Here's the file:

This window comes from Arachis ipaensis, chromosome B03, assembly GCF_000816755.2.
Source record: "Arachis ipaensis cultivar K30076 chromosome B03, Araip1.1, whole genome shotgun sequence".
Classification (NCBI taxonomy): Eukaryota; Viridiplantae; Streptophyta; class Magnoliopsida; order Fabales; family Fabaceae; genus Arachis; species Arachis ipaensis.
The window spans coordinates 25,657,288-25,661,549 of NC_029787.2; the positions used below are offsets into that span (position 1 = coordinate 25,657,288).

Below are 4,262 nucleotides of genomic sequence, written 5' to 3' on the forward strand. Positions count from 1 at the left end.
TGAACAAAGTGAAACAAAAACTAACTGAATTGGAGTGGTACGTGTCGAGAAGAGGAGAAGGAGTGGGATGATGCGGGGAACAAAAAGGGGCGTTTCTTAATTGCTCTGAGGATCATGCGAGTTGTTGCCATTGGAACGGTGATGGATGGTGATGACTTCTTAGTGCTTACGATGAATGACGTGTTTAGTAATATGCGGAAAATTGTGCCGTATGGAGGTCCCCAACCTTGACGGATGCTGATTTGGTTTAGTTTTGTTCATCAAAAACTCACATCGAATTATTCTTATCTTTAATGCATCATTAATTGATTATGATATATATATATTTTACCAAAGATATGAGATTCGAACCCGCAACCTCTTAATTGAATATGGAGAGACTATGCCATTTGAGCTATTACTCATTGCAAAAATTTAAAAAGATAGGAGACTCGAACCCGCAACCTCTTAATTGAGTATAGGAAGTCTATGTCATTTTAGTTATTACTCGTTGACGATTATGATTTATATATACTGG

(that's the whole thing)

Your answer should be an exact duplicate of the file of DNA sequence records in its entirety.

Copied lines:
This window comes from Arachis ipaensis, chromosome B03, assembly GCF_000816755.2.
Source record: "Arachis ipaensis cultivar K30076 chromosome B03, Araip1.1, whole genome shotgun sequence".
Classification (NCBI taxonomy): Eukaryota; Viridiplantae; Streptophyta; class Magnoliopsida; order Fabales; family Fabaceae; genus Arachis; species Arachis ipaensis.
The window spans coordinates 25,657,288-25,661,549 of NC_029787.2; the positions used below are offsets into that span (position 1 = coordinate 25,657,288).

Below are 4,262 nucleotides of genomic sequence, written 5' to 3' on the forward strand. Positions count from 1 at the left end.
TGAACAAAGTGAAACAAAAACTAACTGAATTGGAGTGGTACGTGTCGAGAAGAGGAGAAGGAGTGGGATGATGCGGGGAACAAAAAGGGGCGTTTCTTAATTGCTCTGAGGATCATGCGAGTTGTTGCCATTGGAACGGTGATGGATGGTGATGACTTCTTAGTGCTTACGATGAATGACGTGTTTAGTAATATGCGGAAAATTGTGCCGTATGGAGGTCCCCAACCTTGACGGATGCTGATTTGGTTTAGTTTTGTTCATCAAAAACTCACATCGAATTATTCTTATCTTTAATGCATCATTAATTGATTATGATATATATATATTTTACCAAAGATATGAGATTCGAACCCGCAACCTCTTAATTGAATATGGAGAGACTATGCCATTTGAGCTATTACTCATTGCAAAAATTTAAAAAGATAGGAGACTCGAACCCGCAACCTCTTAATTGAGTATAGGAAGTCTATGTCATTTTAGTTATTACTCGTTGACGATTATGATTTATATATACTGG